Ham on the peninsula?

I was out hiking with some friends, and there was a discussion of holiday meals, and some amount of raving of ham from Bryan’s on California St in the city.

All I know about ham is the supplier is everything — all you’re doing is warming the danged thing.

If you had to get the absolutely first rate ham for an occasion, peninsula, where would you go?

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Thanks for the shout-out for Bryan’s, my corner store! Certainly my go-to for meat and fish.
On the peninsula, have you tried Draeger’s in San Mateo? Usually top of the line products.

Give the lachsschinken from Dittmers a try. They are very thinly sliced and I like them much more than regular ham.

Good point…what use do you have for ham? A chunk/haunch to bake? Already cooked and or for slicing?

Serving at dinner as a roast.

Lachsschinken sounds amazing but wouldn’t likely have the same presentation?

Drager’s would be my first default, but Schaub’s is often in the running.

It occurs to me if a ham is aged 4 to 6 months, perhaps getting one shipped isn’t a big deal?

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You should be able to get them unsliced if you ask them. They make theirs in the back. Get a quarter pound of sliced and see if you like them first though.

It comes in a tube, though? Bringing a tube of meat product to the table of a dinner party isn’t quite the same as a haunch of ham. I mean, we’re all about the taste, but maybe not ALL about the taste :slight_smile:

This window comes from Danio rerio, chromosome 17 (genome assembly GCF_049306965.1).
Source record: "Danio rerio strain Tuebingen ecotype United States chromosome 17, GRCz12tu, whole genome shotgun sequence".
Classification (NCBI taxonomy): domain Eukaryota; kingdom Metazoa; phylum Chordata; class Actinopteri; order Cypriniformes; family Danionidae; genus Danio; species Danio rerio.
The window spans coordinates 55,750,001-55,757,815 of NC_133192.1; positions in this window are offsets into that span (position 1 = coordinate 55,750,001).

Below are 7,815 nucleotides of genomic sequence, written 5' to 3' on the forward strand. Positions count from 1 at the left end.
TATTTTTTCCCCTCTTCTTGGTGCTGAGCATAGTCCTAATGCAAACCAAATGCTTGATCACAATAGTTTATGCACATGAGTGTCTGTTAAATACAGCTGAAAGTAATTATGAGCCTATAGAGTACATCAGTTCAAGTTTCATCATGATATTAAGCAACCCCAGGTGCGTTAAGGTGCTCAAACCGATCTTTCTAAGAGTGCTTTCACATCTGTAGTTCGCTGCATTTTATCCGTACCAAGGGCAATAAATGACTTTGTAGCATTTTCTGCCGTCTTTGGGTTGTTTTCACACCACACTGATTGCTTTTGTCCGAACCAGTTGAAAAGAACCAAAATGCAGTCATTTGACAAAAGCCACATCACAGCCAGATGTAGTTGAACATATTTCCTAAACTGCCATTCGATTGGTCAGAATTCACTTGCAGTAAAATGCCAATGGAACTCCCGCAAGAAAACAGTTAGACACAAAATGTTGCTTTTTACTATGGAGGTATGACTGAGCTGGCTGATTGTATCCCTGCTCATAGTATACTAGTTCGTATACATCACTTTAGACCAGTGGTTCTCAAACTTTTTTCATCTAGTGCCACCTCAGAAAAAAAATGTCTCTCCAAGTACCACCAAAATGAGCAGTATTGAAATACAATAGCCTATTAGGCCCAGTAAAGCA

Thanks very much for the tip, for my personal use, it sounds great and I’ve put on my mental list swinging by there next time I have errands in the area…

Oh that ham :grinning_face_with_smiling_eyes:. For whatever odd reason I was thinking about lunch meat ham…

There are GREAT hams that you can have shipped.
https://www.finchvillefarms.com/ (these are Sugar Cured Personally not a favorite but that is just me)

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Dittmer’s should be able to supply you with a haunch. Could be worth visiting just to see.

Thanks for this recommendation. I had never heard of this place. Wish I was closer looks like a fun place to try out some new lunch meats!

They are old style, standalone, German butcher shop. that has been around since the 70s 80s. They got a large selection of sausages. They also make their own pate, which is quite good. Give it a try when you are in the area. They carry bread from Esther’s German Bakery (among others) from across the street. So they got a little German thingy going on in that corner.

Covid hit them I think pretty hard. So hopefully they hang on.

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I rarely buy ham but aside from Draegers, I recommend Piazza’s, up the hill on West Hillsdale Blvd/Hwy 92, in the shopping center. Everything there is top quality, from their produce to the butcher counter and everything in between.

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If you have to pick one or two from these vendors that is reasonably close to jamon iberico, what would you pick?

None of these hams are similar to Jamón ibérico. These are smoked country hams and that smoking along with differences in process, breed and feed yield a very different product.
La Quercia makes a ham that is similar to Prosciutto de Parma and uses the same process. That said it is not as complex in flavor and texture as the airdried hams of Europe (IMO). But still very good.
There are some folks in Georgia working on it though. Lots of people in Spain are pissed off about this as well. They do not seem to be selling hams yet, just uncured meat at Acornseekers.


Encina Farms raises Iberico pigs here in the Bay Area. They sell at a few farmer’s markets, including the Saturday ones in Pleasanton and the SF Ferry Building, and the quality is excellent.